In patients with SSc and PH with end-stage lung disease, particularly those with progressive disease despite therapy, double-lung or heart–lung transplantation can be considered. Lung transplantation is performed to prolong survival and improve quality of life. Survival post-transplantation has improved over time, with estimates of 93% survival 1-year post-transplantation89,105. Other surgical options can include right-to-left shunt or atrial septostomy, which is done only rarely, such as in cases of severe right heart failure while awaiting transplantation.
Outlook for management of pulmonary hypertension and pulmonary arterial hypertension in SSc
Combination treatment with PAH-specific therapies at the time of diagnosis of PAH, as well as treating to a target with risk stratification of patients, has improved outcomes; however, more studies are needed in order to alter the prognosis at ≥5 years after PAH onset in SSc, as the mortality increases dramatically. Risk stratification has been used in PAH to estimate mortality and guide treatment in order to reduce risk (such as treating to a target of low risk in a series of parameters where possible). Stratification is done on clinical assessment and on imaging such as echocardiography and haemodynamics with right heart catheterization105,111. Treatment targets are often multiple such as improving 6MWD, NT-proBNP, symptoms, functional class, echocardiograms, right heart catheterization, exercise testing and prevention or treatment of heart failure and hypoxia.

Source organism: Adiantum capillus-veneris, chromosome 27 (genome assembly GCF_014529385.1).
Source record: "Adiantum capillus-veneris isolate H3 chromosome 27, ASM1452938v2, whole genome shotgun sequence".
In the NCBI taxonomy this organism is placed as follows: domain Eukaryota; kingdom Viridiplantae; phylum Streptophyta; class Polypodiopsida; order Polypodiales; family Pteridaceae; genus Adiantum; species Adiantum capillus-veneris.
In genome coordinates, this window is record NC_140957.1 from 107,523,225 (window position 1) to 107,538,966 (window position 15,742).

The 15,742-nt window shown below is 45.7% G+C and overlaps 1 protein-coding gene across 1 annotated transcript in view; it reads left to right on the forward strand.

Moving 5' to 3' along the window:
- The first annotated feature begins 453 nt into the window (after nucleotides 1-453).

In an underpowered RCT, B cell depletion therapy with rituximab added to the standard of care in SSc-PAH did not meet the end point (significant change in 6MWD at 24 weeks) but had some possible benefit such as improving functional exercise capacity at week 48 (ref. 116). More data are needed to determine if the paradigm of treatment without immunosuppression for PAH as a complication in SSc should change.
Management of Raynaud phenomenon and digital ulcers
Raynaud phenomenon is present in >95% of patients with SSc117. Digital ulcers occur in half of patients with SSc during the course of the disease and 10% report a new digital ulcer within the preceding 12 months118,119. The frequency of digital ulcers in SSc cohorts, cross sectionally, is 15% and often digital ulcers are multiple8. Raynaud phenomenon and especially digital ulcers are associated with a high burden of disability and loss of quality of life120. Pathophysiology for both manifestations is similar, including structural alterations in digital arteries121. Treatment of Raynaud phenomenon and digital ulcers is also similar. However, there are some drugs that might prevent digital ulcers but do not enhance healing. The goals of digital ulcer management include preventing tissue loss, avoiding and/or treating infection, treating pain and reducing ischaemia. Evaluating the efficacy of treatment for Raynaud phenomenon is challenging, as outcome measurements are not uniform and clinical trial end points might be improbable122. The EULAR–EUSTAR and 2016 British Society for Rheumatology guidelines provide specific recommendations only for first-line treatment51,123. Treatment algorithms for digital ulcers and Raynaud phenomenon were developed15, often adding treatment rather than switching. We provide an integrative algorithm suggesting different lines of treatment and the grade of recommendation for each choice according to the scientific evidence available124 (Fig. 4). Adverse effects and dosing can be found in a separate review125.